Industrialization Causes Rapid Decrease In Vertebrates Population

Posted: Dec 17 2016, 7:40am CST | by , in Latest Science News


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Industrialization Causes Rapid Decrease in Vertebrates Population
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  • Rapid population decline among vertebrates began with industrialization

Decline in vertebrates occurred at the end of 19th century because of industrialization, stated researchers of The University of Texas Health Science Center at Houston (UTHealth) and the Chinese Academy of Sciences.

Industrialization affected Vertebrates’ population decreasing it fast, and we must say its human influence, stated Yun-Xin Fu, Ph.D., professor in the Department of Biostatistics and the Department of Epidemiology, Human Genetics and Environmental Sciences at UT Health School of Public Health.

The research involved reviews of several articles on Vertebrates and their diversified genetic nature. The research data included 2,764 species, 600 species that are in danger zone. The study group included Fu and his co-authors, including Haipeng Li, Ph.D., who studied at School of Public Health student and Chinese Academy of Sciences.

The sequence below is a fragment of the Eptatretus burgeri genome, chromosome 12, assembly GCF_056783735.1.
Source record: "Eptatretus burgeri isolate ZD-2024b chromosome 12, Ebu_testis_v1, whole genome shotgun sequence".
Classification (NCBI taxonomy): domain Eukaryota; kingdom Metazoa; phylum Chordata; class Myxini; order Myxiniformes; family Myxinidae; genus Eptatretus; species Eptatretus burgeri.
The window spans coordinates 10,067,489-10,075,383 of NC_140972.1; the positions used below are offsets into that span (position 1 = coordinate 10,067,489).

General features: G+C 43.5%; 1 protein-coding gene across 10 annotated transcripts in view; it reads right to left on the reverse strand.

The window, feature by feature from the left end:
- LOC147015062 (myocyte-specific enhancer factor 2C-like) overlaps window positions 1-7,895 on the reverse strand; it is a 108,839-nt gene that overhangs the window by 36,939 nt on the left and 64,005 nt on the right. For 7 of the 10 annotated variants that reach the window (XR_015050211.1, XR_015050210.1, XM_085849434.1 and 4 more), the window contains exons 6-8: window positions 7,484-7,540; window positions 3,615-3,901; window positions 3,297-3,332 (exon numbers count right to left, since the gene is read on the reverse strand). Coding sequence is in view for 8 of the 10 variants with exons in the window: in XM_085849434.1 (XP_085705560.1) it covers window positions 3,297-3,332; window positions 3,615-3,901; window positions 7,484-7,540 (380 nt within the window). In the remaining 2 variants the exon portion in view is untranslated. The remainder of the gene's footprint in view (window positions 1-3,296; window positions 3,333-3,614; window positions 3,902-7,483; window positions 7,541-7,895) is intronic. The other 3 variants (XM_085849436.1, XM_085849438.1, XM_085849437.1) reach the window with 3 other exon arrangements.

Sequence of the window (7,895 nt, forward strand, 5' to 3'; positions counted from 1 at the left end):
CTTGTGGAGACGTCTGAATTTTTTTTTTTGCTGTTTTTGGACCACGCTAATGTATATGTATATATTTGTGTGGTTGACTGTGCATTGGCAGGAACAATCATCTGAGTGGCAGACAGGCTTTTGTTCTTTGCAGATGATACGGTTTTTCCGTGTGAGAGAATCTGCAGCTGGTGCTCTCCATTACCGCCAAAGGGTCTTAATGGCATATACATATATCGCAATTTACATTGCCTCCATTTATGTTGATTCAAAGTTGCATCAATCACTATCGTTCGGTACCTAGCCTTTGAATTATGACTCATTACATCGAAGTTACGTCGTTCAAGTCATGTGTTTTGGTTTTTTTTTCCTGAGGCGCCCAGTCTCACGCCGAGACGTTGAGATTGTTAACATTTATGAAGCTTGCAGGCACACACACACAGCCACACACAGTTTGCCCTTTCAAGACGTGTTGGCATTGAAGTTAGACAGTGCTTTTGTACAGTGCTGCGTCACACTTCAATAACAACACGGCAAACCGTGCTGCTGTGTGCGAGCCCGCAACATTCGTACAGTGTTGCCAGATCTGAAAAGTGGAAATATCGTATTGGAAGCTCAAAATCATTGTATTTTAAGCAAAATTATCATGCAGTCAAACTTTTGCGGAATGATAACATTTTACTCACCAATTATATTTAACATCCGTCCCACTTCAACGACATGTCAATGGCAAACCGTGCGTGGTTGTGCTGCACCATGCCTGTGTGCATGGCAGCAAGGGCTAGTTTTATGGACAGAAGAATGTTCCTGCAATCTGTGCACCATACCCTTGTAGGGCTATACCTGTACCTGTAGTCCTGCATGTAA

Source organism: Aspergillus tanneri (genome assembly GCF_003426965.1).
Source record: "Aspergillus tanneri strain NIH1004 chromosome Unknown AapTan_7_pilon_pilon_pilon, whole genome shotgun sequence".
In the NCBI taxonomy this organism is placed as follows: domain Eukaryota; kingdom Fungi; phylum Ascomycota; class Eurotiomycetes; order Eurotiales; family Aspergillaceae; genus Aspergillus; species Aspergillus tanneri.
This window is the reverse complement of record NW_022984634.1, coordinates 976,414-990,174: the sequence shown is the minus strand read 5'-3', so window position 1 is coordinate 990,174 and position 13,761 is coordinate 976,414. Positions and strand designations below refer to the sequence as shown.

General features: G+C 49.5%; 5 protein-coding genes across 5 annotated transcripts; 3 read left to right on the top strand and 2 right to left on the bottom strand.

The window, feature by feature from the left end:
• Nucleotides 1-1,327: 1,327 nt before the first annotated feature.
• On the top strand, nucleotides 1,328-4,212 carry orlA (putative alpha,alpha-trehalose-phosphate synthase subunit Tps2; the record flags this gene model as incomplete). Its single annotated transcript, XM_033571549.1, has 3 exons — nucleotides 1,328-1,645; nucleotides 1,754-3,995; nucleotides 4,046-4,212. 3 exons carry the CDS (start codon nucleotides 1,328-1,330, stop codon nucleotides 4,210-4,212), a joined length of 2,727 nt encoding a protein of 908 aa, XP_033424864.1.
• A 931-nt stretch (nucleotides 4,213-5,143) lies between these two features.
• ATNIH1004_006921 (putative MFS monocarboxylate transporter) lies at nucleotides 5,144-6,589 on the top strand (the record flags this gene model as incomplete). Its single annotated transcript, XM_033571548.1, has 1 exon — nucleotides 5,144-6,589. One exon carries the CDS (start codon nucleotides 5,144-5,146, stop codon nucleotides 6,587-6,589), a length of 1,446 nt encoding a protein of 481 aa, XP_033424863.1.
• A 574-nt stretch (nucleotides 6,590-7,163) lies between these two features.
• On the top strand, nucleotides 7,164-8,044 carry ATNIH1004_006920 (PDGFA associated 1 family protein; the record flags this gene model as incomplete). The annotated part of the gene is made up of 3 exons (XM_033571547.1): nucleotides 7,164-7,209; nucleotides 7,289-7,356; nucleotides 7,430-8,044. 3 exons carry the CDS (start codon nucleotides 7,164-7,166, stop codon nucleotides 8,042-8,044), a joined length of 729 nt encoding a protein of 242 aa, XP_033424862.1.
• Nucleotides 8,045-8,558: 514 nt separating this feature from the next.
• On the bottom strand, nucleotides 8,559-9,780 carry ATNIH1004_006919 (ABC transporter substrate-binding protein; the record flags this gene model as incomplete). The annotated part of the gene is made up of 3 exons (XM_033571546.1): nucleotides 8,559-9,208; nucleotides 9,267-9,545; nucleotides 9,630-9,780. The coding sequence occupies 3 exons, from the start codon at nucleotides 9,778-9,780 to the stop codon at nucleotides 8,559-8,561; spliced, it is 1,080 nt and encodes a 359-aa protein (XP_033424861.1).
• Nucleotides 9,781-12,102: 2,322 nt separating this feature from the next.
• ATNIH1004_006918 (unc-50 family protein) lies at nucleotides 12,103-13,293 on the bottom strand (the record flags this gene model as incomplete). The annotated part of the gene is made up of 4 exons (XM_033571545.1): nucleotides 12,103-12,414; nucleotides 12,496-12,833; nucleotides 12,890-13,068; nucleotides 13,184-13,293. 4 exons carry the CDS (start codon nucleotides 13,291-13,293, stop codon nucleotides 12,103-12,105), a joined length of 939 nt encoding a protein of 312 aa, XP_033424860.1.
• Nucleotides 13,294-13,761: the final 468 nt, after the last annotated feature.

The research team based their research study on a model that involves population genetics. The model revealed decline in population that was very fast. There was a decline in Vertebrate species by around 25 percent every 10 years about 123 years from now.

According to Fu, preservation should be emphasized more on threatened species than non-threatened species. So the native habitat of Vertebrates should be maintained in areas where the species are in danger and are declining. So, genetic diversity is essential for long term survival of the species.

Research will continue to monitor changes in the population of Vertebrates. But there is need to address authorities to see the alarming effects of industrialization on ecosystems, and how it should be controlled. The scientists can only reveal different facts, as they are not policy makers.

The scientist is very hopeful that this study would touch the conservation efforts. The research studies would also make experts aware of human impact on ecosystem, and natural habitats of Vertebrates.

Proceedings of the National Academy of Sciences published this research.

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<a href="/latest_stories/all/all/20" rel="author">Sumayah Aamir</a>
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